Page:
EGU General Assembly 2022
© Author(s) 2022. This work is distributed under
the Creative Commons Attribution 4.0 License.

Influence of vegetation and flood regimes on deltaic floodplain deposition

Jacopo Composta1,2, Daniele Pinton1, Alberto Canestrelli1, and Luca Carniello2
Jacopo Composta et al.
  • 1University of Florida, Department of Civil and Coastal Engineering, Florida, USA
  • 2University of Padova, Department of Civil, Environmental, and Architectural Engineering, Padova, Italy

In microtidal environments, sedimentation occurring during high freshwater discharges is essential to prevent floodplains from drowning with rising sea levels. Vegetation has long been considered as one of the main drivers of overbank deposition because it reduces flow velocity on the floodplains (trapping effect). However, it has recently been shown that dense vegetation patterns can behave as a barrier for sediments and water fluxes (buffering effect), thus reducing the mass of sediments flowing from the river to the floodplains and increasing the seaward export of sediments through the channel. The buffering effect has been shown to prevail over the trapping effect only in the Wax Lake Delta and only for a few specific hydrographs. Therefore, there is a need to systematically investigate the impact of floodplain vegetation on sediment trapping and buffering. To this purpose, we conduct numerical simulations with the Deltf3D model to analyze sediment deposition over floodplains for several different rivers and floodplains geometries, vegetation characteristics, and flood conditions (i.e., peak magnitude, duration, and hydrograph skewness). The model domain consists of a simplified riverine environment, constituted of a rectilinear channel surrounded by rectangular floodplains. Our results indicate that besides the trapping and buffering effects, there is a third important effect, which we name piling-up effect, consisting of a general increase of water level along the river for higher vegetation densities and heights. This increase favors higher fluxes of water and sediments from the river into the floodplains. We identify the parameter space for which trapping and piling-up effects are larger (or smaller) than the buffering effect, thus leading to more (or less) deposition in the vegetated case than in the unvegetated one. We also identify the vegetation characteristics that maximize floodplain deposition given the river and floodplain geometries. This information can be used for targeted floodplain restoration strategies.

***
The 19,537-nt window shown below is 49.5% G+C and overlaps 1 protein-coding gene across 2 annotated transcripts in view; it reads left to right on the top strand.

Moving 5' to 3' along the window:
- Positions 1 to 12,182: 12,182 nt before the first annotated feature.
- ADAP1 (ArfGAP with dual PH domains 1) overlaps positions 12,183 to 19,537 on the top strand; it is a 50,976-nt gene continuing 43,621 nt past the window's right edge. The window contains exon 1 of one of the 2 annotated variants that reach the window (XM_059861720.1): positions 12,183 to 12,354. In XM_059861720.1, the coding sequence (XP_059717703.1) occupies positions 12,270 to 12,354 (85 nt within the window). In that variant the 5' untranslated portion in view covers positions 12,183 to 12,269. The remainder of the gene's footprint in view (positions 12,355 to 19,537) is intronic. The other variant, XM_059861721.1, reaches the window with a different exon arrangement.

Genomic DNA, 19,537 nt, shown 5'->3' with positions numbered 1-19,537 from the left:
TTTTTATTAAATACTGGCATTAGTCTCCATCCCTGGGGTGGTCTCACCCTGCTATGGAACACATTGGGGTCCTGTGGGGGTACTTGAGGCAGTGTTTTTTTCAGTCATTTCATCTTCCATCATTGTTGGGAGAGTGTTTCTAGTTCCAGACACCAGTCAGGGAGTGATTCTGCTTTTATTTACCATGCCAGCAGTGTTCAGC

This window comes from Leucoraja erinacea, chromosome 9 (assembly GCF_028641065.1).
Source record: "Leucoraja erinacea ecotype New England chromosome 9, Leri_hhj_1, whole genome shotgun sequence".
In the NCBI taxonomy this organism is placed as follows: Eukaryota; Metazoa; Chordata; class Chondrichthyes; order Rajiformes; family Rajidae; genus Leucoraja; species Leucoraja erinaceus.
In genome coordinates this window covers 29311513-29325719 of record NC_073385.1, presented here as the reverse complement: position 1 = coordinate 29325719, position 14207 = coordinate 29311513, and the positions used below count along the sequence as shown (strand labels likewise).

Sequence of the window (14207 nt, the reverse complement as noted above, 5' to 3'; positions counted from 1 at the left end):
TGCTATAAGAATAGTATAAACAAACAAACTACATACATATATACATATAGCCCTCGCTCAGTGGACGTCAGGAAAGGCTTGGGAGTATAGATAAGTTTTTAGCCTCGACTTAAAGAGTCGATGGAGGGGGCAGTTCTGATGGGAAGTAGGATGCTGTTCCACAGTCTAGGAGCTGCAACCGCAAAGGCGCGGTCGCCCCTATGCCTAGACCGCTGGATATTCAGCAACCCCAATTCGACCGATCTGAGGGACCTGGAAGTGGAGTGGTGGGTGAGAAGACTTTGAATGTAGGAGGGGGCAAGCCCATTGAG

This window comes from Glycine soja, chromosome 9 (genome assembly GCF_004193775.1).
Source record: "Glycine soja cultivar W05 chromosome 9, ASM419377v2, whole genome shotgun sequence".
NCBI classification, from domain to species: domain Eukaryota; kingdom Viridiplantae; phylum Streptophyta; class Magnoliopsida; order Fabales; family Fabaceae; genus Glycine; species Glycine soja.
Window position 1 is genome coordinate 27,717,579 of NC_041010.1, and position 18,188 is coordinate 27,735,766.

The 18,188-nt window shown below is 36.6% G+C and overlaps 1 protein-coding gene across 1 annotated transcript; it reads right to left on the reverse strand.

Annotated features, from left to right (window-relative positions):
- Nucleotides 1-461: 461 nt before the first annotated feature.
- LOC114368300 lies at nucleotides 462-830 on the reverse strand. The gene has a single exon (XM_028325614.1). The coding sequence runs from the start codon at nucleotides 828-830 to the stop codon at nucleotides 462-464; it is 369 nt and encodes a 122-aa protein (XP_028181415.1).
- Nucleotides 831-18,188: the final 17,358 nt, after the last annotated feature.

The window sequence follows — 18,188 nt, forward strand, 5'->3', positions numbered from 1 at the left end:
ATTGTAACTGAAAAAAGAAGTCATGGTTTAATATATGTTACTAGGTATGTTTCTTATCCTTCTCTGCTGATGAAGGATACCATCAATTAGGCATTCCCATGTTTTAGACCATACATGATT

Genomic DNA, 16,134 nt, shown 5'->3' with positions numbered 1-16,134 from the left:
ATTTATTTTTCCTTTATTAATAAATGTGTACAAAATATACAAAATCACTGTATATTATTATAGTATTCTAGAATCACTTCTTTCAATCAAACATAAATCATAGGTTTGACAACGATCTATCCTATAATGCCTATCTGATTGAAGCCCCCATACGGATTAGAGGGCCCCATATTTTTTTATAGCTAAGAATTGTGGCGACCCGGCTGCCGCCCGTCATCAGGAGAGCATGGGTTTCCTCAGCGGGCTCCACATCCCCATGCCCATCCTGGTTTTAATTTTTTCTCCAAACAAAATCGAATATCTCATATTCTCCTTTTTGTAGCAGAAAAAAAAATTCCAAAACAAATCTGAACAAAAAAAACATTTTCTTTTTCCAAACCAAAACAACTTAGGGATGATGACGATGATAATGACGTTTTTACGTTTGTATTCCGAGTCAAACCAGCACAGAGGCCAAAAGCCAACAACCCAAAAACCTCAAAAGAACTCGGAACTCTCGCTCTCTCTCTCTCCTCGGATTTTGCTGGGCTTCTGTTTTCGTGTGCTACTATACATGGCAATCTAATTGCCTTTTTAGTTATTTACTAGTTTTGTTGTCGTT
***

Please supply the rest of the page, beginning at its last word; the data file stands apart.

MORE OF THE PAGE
How to cite: Composta, J., Pinton, D., Canestrelli, A., and Carniello, L.: Influence of vegetation and flood regimes on deltaic floodplain deposition, EGU General Assembly 2022, Vienna, Austria, 23–27 May 2022, EGU22-11035,, 2022.